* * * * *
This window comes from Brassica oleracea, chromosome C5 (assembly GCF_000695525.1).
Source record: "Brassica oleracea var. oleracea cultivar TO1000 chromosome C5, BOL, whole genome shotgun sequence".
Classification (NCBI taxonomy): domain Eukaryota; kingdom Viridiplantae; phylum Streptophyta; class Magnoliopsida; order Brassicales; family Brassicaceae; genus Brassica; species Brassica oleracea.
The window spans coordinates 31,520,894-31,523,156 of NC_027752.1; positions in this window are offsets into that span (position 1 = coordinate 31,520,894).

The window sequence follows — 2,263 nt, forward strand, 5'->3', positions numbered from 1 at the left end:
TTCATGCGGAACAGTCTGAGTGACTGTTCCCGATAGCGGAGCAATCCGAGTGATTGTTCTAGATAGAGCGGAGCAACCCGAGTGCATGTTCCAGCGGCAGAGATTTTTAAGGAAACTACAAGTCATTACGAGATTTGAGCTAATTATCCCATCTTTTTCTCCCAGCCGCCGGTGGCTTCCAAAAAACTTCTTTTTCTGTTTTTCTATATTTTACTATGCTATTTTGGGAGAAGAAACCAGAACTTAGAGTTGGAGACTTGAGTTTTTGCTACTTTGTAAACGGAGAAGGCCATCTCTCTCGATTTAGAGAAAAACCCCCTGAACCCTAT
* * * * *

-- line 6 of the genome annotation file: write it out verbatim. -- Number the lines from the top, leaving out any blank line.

TTCATGCGGAACAGTCTGAGTGACTGTTCCCGATAGCGGAGCAATCCGAGTGATTGTTCTAGATAGAGCGGAGCAACCCGAGTGCATGTTCCAGCGGCAGAGATTTTTAAGGAAACTACAAGTCATTACGAGATTTGAGCTAATTATCCCATCTTTTTCTCCCAGCCGCCGGTGGCTTCCAAAAAACTTCTTTTTCTGTTTTTCTATATTTTACTATGCTATTTTGGGAGAAGAAACCAGAACTTAGAGTTGGAGACTTGAGTTTTTGCTACTTTGTAAACGGAGAAGGCCATCTCTCTCGATTTAGAGAAAAACCCCCTGAACCCTAT